It is important that any concern raised is genuine.  To establish whether it is or not the parent who is suspected of alcohol abuse can be required to undertake tests. A false accusation, made in the hope of preventing one parent seeing their children, may backfire and in an extreme case could even result in a court finding the accuser as ‘implacably hostile’ to contact or alienating the children from the parent from whom they are separated which can have an impact on who the children live with.

The use of alcohol testing

If your former partner does not accept that they have a problem, then you can request that they undergo alcohol testing.  You can try and agree this privately between yourselves, or you can ask a court to order an alcohol test as part of an application for the court to look at your children’s living arrangements.  The court cannot force your former partner to undergo testing however if they refuse to undertake such testing the court may think they have something to hide and the judge can draw a negative inference from their refusal which may impact their case and options to see their children.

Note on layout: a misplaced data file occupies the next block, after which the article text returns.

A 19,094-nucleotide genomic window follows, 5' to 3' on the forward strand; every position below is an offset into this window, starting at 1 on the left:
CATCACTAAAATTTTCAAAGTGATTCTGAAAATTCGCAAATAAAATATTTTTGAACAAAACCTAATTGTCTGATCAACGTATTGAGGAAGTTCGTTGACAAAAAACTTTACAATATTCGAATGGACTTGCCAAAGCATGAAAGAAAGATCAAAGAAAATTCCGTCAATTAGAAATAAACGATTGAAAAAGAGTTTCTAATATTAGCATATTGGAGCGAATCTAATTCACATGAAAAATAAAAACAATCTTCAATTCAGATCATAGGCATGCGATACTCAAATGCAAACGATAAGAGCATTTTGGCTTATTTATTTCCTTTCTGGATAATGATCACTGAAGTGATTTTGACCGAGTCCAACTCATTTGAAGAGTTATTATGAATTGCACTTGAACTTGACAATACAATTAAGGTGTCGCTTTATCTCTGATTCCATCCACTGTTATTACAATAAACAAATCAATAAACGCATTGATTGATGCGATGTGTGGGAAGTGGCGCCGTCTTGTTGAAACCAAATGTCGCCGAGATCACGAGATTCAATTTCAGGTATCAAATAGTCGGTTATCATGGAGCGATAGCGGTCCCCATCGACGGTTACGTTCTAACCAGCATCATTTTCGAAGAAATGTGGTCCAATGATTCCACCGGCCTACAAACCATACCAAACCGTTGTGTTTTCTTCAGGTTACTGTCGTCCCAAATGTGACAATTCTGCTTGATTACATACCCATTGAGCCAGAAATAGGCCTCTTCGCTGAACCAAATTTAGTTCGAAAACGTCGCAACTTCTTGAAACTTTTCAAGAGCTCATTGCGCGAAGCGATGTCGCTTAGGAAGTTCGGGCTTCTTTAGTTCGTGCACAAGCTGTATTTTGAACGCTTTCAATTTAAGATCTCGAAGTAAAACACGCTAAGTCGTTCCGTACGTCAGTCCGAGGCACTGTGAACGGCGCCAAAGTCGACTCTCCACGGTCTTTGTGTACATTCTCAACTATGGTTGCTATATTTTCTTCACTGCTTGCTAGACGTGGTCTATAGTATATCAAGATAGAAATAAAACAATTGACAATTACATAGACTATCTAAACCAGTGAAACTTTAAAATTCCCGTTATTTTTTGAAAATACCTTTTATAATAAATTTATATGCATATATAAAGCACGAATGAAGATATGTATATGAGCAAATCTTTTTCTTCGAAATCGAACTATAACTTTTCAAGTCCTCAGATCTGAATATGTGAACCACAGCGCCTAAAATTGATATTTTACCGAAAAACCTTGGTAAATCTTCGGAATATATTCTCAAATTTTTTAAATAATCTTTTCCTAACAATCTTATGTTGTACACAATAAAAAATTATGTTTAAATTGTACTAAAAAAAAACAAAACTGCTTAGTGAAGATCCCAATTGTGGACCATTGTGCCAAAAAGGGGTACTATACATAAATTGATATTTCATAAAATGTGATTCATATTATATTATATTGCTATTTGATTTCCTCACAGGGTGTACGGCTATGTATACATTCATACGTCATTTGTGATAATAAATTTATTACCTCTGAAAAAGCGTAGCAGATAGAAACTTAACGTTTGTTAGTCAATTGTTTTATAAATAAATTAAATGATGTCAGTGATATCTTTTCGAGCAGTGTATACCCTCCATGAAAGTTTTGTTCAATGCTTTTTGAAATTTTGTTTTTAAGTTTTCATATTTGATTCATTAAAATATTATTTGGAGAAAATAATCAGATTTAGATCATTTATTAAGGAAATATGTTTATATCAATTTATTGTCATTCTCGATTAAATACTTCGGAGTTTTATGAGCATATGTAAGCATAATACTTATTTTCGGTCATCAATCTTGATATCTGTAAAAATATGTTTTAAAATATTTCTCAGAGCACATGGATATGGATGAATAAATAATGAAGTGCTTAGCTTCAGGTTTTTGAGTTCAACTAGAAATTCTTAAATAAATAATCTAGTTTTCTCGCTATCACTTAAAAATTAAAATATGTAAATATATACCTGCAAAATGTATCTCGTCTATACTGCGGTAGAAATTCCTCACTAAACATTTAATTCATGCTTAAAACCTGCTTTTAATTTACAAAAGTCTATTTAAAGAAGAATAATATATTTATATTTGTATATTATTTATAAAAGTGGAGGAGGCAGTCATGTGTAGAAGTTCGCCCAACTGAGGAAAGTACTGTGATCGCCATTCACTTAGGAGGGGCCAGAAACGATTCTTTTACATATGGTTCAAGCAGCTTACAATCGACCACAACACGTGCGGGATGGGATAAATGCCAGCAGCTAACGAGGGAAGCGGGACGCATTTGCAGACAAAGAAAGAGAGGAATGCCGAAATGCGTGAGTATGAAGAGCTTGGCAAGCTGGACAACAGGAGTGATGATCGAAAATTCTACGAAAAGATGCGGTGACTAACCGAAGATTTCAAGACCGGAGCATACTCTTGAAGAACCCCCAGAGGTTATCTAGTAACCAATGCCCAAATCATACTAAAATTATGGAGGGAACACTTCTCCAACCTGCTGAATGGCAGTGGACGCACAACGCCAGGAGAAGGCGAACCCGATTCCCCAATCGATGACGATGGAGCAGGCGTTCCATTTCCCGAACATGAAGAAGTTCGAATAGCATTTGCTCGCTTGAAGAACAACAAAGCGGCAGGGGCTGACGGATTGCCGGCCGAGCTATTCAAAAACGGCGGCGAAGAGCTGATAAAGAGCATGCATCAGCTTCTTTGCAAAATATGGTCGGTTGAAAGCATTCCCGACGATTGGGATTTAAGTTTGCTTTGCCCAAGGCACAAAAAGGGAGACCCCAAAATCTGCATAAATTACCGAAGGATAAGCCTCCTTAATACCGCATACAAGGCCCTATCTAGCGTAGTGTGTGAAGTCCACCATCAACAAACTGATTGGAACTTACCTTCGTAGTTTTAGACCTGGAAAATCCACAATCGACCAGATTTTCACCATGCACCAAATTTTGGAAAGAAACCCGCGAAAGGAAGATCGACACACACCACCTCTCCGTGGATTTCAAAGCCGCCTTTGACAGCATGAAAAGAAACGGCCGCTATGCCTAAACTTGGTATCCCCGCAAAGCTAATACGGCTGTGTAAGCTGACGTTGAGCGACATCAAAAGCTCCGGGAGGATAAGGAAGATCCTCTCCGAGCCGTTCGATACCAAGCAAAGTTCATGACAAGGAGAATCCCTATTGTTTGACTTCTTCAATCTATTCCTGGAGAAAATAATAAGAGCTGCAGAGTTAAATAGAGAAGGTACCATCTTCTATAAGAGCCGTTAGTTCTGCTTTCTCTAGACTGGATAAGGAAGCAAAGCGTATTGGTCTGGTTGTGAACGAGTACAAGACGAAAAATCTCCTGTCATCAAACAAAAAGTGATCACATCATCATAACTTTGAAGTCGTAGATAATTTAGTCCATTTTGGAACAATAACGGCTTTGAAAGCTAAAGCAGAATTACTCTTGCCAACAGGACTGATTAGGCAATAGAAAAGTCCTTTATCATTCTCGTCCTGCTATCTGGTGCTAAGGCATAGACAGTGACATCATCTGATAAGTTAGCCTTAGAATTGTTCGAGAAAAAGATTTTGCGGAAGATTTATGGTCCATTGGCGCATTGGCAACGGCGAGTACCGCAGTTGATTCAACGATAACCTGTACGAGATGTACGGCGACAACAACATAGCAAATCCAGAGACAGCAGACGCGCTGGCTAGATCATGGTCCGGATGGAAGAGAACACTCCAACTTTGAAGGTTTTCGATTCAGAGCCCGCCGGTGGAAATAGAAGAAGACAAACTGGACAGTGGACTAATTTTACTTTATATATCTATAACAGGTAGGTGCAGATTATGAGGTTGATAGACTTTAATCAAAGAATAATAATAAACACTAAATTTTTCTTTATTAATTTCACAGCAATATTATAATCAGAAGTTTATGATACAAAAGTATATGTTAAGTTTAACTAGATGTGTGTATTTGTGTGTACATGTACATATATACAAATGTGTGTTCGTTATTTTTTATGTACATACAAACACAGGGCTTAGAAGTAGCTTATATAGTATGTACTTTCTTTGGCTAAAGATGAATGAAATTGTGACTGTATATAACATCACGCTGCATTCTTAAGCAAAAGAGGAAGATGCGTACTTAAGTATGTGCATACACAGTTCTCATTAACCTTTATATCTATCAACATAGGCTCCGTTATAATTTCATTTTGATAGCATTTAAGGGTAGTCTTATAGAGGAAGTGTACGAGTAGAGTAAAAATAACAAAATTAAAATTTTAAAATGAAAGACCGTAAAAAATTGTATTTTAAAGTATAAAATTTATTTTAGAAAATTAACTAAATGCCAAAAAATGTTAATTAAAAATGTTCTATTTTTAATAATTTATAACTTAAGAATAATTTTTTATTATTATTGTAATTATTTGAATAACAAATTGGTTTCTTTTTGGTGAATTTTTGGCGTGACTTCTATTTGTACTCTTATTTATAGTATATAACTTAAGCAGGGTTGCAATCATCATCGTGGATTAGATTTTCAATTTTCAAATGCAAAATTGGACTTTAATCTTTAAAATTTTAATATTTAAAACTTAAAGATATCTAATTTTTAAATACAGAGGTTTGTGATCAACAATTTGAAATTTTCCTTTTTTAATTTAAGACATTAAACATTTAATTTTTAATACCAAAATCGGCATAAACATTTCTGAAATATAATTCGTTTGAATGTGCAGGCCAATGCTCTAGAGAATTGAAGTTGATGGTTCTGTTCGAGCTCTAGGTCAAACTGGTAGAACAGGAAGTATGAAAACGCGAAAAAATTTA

The testing for alcohol misuse can be carried out in several ways:

  • a urine test shows up recent alcohol consumption only and may not tell you a lot if your former partner is a weekend binge drinker or has abstained from alcohol knowing their testing is coming up, but it can be used in combination with other testing; and